Archive for August 16th, 2011

Looking into Venezuela’s future: Miraflores, February 4th. 2013

August 16, 2011

(The following scene was prompted by a discussion in this post in Quico’s and Juan’s blog)

Miraflores Palace, evening of Monday, February 4th., the day the new Venezuelan President was sworn in. The President asks to be connected to Raul Castro and his side of the conversation goes something like this:

-Hello Sr. Castro, is President O from Venezuela.

-Thank you, thank you. It was a hard campaign and harder now, but ready to start doing things. In any case, I am calling you after the first Cabinet meeting, which ended about half an hour ago. We have looked at what we pay for your Doctors and will unilaterally change the terms starting tomorrow. Basically, we will pay US$ 400 per month per Doctor for sixteen months a year, which amounts to US$ 128 million and we will pay the Cuban Government a 20% outsourcing fee, for a total of 153.6 million a year, which we will pay at the end of each month to each doctor and we will transfer the outsourcing fee to you.

-Oh, yes indeed, US$ 400 per month is less than what a Venezuelan Doctor makes, so you do know what a Venezuelan Doctor makes? How interesting! Well, we provide housing and utilities for your Doctors Sr. Castro, thus the difference. As for transportation charges to and from Cuba, don’t worry, we will take care of that for you from now on, we have to create some jobs and that sounds like a good way to do it.

-I know Sr. Castro, we all have problems, imagine mine with the debt and the holes Hugo left all over the place. But just think, if I send back the Doctors, you will have 20,000 more mouths to feed, I am not sure you want that either.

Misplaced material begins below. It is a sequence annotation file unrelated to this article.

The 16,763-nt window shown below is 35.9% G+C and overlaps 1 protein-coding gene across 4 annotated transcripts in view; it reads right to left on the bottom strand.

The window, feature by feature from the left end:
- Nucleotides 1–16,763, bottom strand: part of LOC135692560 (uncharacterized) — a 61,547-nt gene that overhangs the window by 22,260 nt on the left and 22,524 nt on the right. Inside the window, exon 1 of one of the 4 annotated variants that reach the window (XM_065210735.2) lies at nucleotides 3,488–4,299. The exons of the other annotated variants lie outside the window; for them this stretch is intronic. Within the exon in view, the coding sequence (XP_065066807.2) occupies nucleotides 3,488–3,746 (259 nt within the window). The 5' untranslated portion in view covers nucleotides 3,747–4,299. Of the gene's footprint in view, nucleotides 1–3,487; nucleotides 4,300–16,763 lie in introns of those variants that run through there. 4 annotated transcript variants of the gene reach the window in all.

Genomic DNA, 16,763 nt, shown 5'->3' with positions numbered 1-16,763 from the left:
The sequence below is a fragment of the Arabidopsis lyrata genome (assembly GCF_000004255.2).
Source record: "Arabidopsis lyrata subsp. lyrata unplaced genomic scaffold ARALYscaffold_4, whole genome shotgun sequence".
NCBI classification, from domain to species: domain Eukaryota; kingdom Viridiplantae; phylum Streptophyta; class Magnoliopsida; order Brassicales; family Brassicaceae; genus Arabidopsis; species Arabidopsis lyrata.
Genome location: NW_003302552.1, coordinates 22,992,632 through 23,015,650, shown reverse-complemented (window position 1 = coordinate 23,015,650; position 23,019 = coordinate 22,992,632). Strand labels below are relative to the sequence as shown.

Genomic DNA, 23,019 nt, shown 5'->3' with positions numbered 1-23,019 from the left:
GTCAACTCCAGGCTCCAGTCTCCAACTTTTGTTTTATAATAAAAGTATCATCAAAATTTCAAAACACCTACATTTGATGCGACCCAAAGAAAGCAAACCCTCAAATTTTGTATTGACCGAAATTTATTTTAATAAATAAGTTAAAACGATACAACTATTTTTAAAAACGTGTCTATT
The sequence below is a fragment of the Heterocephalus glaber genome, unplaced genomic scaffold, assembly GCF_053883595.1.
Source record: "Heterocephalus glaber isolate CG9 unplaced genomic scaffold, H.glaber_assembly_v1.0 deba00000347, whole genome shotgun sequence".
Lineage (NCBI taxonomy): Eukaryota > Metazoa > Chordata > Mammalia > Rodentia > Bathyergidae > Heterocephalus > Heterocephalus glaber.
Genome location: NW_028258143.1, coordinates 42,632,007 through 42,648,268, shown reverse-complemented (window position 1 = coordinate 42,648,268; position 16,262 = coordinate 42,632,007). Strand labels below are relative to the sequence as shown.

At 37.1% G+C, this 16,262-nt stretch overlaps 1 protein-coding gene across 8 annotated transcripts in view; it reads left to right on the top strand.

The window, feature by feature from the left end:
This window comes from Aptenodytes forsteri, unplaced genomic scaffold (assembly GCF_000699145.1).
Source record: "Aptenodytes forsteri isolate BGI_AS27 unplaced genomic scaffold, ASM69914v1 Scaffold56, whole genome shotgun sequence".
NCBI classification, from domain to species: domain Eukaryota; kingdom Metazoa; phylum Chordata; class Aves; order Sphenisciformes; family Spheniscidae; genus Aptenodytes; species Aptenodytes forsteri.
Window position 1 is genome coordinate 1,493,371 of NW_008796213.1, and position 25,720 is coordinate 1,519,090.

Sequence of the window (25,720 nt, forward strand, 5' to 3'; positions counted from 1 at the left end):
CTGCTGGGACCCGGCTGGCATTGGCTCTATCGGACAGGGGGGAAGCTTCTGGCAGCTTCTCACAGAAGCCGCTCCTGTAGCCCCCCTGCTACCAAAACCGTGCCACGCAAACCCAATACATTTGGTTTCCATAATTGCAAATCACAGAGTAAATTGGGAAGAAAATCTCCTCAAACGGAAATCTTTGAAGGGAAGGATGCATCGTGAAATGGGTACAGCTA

-No Sr. Castro, I can not add US$ 10 million more to help you out. I mean, Haiti wants only US$ 5 million and I have to wait to decide on that. And they are starving there.

-Ok, good, I am glad you understand, we have a deal on the Doctors then. The second point Sr. Castro, is that we are suspending all oil shipments to Cuba, we have noticed you have yet to make an interest payment since 2003, you had two years grace period, but it has been now ten years without a single penny coming our way.

-I know, I know, don’t get upset. We have problems too, Hugo left US$ 150 billion in debt and we are trying to put the house in order. I know you need the oil, but we also know that Cuba does not use as much oil as Venezuela sends there. We are just asking everyone that is behind on the interest payments to pay, we can negotiate terms, but also all terms will be equal to all countries, except Haiti, of course. Essentially, it’s 50% within thirty days and the remainder in 25 years, but we will charge market rates for the 25 year financing, we have our own load to pay. As for the Cienfuegos refinery, we rebuilt it for free and we have been providing the oil you sell in the international markets for three years, so we really should own it. But don’t worry, we don’t plan to make such a claim.

-Yes, I understand I can not leave Cuba without oil, but we have to negotiate payment for 12 years of oil, if you want us to send some oil, send your Minister of Finance and I am sure we can find 10 o 20 thousand barrels a day to give you a hand temporarily until you can adjust.

-I know, things are hard everywhere, but just think, with these measures Venezuela will save some US$ 16 billion a year, which means we will not incur in any new debt in the upcoming years, except with multilateral organizations. With these loans, we will buy back some debt at cheaper rates and essentially have the macro part fixed, so we can work on the hard parts, the people, reconciliation and the financial mess at every local Government institution.

-Oh yes, your country has done a great service to Venezuela in providing health care. But I am not sure it applies to the case you mention. After all, he is not amongst us now, is he?

-Goodnight Raul.

Good Viral Ad by Leopoldo Lopez, Who Is Not Even a Candidate for President of Venezuela…yet

August 16, 2011

I like this ad by Leopoldo Lopez, who can’t even be a candidate because the Comptroller’s office banned him. However, he is appealing to the OAS Human Rights Committee so that they order that he can run.

The ad is positive, forward looking, it appeals to the young (and yes, those that have access to computers and the Internet, but that is a huge number by now), who understand well the games and images involved. Yes, it is aimed at only a segment of the population, but if you can get that segment involved, you may have a huge volunteer force with you.